3. Some will strategically reverse only three cards in a deck, and if they turn up in the reading that will mean they are extremely important (Mary K. Greer talks about this in her book The Complete Book of Tarot Reversals).

Then you have those like me, who will shuffle like a madwoman and will let the cards turn anyway they please!

Determining how one will interpret reversed cards is tricky. There are so many ways you can interpret them and none are wrong. I believe the way that is most resonating with me is found in Joan Bunning’s book Learning Tarot Reversals.

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Joan’s approach is to avoid traditional ways of thinking of reversals (opposite meaning, blocks in energy, delays) and to think of these cards as phases of energy.

You can think of energy phases almost like the cycles of the moon as it moves from the New Moon (absent), waxing (growing larger), full (fully present), to waning (growing smaller). Energy can be felt in a myriad of different ways – it can be absent, just coming into our lives, strong and fully realized, and finally waning.

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In Joan’s method, we can think of an upright card as embodying the fully recognized energy of that card (like the full moon). In other words, an upright card represents the traditional meaning very strongly, and it encapsulates that energy perfectly in its purest form.

When a card is reversed it means that the energy of that card is absent, entering our life, or waning and fading out. It is up to us to determine what phase the energy is in. We do that by considering the other cards in the spread and the situation as a whole.

Last week, the Tower made an unfortunate appearance in my life, and it left me bruised and battered. As I laid down my Celtic Cross today, wouldn’t you know, the Tower appeared reversed in the near future position? This is because the energy of the Tower will be waning from my life very soon. I am very much looking forward to this.

Experiment with this method and see if you don’t find reversals a little less threatening. If you are intrigued, I encourage you to pick up Joan’s book from Amazon. Published in 2003, it is still relevant and very well-written.

I have greatly enjoyed incorporating Joan Bunning’s perspective in my readings as I struggle with those reversed cards. As much as a pain as they can be (no one likes uncovering a spread that is filled with reversals!), I adore the extra information they bring to the table.

Let the cards fall as they will!

 

 

Are you psychic?

Do you have to be psychic to read tarot cards? Are you psychic?

Everyone is a little bit psychic – even you!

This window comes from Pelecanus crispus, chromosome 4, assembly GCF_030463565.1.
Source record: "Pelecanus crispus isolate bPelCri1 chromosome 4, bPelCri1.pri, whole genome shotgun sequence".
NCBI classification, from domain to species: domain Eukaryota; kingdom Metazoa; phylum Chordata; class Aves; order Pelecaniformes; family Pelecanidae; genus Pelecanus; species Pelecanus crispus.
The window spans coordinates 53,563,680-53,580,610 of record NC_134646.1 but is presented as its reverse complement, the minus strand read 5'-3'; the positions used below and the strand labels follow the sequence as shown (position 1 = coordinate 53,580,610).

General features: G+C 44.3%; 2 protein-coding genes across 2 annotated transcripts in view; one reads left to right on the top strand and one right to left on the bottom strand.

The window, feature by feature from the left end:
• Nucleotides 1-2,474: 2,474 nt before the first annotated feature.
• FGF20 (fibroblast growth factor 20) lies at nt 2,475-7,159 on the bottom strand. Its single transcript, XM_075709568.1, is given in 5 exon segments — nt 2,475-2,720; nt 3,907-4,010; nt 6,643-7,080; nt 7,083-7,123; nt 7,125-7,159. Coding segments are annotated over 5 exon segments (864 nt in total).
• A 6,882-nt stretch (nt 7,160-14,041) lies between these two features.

There are several ways in which one can be psychic. Some people are clairvoyant and ‘see’ things, like visions in their mind. Some are clairaudient and ‘hear’ things, and some get information that just pops into their head out of nowhere. These gifts are what comes to mind when we think of psychic ability in popular culture. Famous psychics like Sylvia Browne, John Edwards, or the “Long Island Medium” on television have these psychic gifts. They claim to have a direct line to spirits of people who have passed and other spirit guides, and they often provide quite a bit of evidence that seems to support their assertions.

However, there are many other kinds of psychic gifts than these.  Some are thought of as more ‘intuitive’ – like hunches and gut feelings.  But it’s all information from spirit, coming to you in some form.  And that’s what we mean when we talk about being psychic.

I am clairsentient, which means I get lots of hunches and gut feelings that are usually right. I’m also an empath, which means I can place myself into the experience of another person and feel their emotions and desires. As my particular talents are intuitive in nature, I identify as an intuitive reader instead of a psychic reader. I am a highly ethical individual and would never represent myself as anything I am not. I also will not read on pregnancy or other medical-related issues. Unfortunately in this line of work there are those who are out to make a quick buck, and they will misrepresent their innate psychic abilities to appeal to more clients. Not all tarot readers are genuine and sadly, some of them are scam artists who want to rip you off. If you end up going to them for a reading, you might experience that the reading just did not work.

You do not need to identify as a psychic of any kind to learn to read the tarot cards. I have spent much of my life studying the tarot because it is interesting and I am passionate about it. Above all else, I am a caring wife, mother, friend, and teacher. I have spent my life in public service committed to serving the greater good. I am dedicated to the craft of serving as a tarot card reader as a means of helping myself and others on this great adventure we call life. Plus, it forces me to remember to continually connect to the divine and express my gratitude.